#4 – Ensure that you Have Enough Time 

Don’t rush them out the door.  You need to provide the other person with processing time.  They may choose to leave right away, but I’ve found that many people tend to stay awhile to process the information in front of you.  Don’t rush.  Make sure that you’ve set enough time aside.

#5 – Anticipate Next Steps

Be proactive in your planning.  Yes, you need to plan for the actual sharing of the information, but you also need to anticipate potential next steps.

Will they require time away from their job?  Do you need to provide coverage for them? What about extra support for them when they leave your office or room?

And most importantly …

#6 – Don’t Wear Their Anger Personally

Remember, it’s not about YOU.  The person you are talking with may become upset.  They may even yell at you.  not meDon’t wear their anger or their emotion, but continue to show compassion and support for their situation.  This will not only help them to move forward, but also allow them to see you as someone to support them as they transition to next steps.


Be the Person who is Prepared, Compassionate and Calm

compassionWhile we don’t look forward to the time when we need to deliver bad news, knowing some things that can make the delivery of the news a bit better will help everyone — especially the person who will be receiving it.


6 thoughts on “Having Difficult Conversations

  1. Great post Dave, and such helpful information. I’ve learned a great deal from you over the years, and I still am even though you moved on!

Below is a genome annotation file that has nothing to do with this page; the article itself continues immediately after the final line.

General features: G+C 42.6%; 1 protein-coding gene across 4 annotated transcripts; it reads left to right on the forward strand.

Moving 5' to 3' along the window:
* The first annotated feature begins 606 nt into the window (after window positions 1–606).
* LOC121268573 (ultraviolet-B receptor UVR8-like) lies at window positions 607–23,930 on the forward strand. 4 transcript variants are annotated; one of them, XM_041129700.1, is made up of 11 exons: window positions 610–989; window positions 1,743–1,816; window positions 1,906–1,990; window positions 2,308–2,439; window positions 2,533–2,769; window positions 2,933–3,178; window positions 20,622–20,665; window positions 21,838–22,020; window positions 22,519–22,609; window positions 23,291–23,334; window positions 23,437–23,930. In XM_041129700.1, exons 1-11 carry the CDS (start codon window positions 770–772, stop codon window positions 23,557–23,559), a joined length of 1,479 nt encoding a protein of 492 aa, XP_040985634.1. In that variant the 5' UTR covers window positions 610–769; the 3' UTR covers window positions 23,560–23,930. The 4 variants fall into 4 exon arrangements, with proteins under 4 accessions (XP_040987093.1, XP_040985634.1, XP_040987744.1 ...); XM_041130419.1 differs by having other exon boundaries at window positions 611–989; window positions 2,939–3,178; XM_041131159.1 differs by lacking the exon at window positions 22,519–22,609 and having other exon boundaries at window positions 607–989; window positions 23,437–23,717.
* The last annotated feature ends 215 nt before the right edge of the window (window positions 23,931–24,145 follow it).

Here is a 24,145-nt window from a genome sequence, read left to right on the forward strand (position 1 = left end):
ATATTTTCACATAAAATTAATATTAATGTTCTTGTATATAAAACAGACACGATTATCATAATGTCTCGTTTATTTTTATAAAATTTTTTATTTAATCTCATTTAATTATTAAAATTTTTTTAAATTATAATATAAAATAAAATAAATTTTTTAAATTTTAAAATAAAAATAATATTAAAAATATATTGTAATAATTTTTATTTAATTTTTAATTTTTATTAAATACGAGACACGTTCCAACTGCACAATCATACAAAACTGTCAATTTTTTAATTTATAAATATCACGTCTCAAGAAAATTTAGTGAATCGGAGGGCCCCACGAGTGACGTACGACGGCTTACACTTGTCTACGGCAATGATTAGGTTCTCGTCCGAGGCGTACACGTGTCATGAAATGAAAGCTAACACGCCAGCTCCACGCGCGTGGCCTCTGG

Thanks so much,


    Sent from my iPhone

    Liked by 1 person

  2. You are a master at the art of difficult conversations – thank you for the tips! May I add one more? Self-care is often not a priority for administrators and it needs to be. This means taking time to do that workout or walk, spend quality time with loved ones, and put down that phone and step away from the email. We need to care and have compassion for ourselves as well. 🙂


  3. HI Dave:
    I’ve enjoyed reading your posts, and like to offer something in return.
    This comment has nothing to do with your post this month, but occurred to me because of your title, ‘The Power of Why’.
    I thought you might be interested to know that the power of Why is a component of the Toyoda Production System that has transformed manufacturing and other processes over the last 40 years.

    The idea is when something undesirable happens, ask Why at least 5 times, to get to the root of the problem. As teachers, we may not be able to do much about the actual root of some problems (eg. income inequality), but others, like loneliness might be something we can influence. Here’s a brief post on the idea.


    • Hi Ray, Thanks for writing to me. The power of the word WHY lies in it’s ability to seek understanding. And once we have understanding we are much more able to find the appropriate solution. I appreciate your comments and your link to the Toyota website — it was a short yet interesting read. Hope that you are well.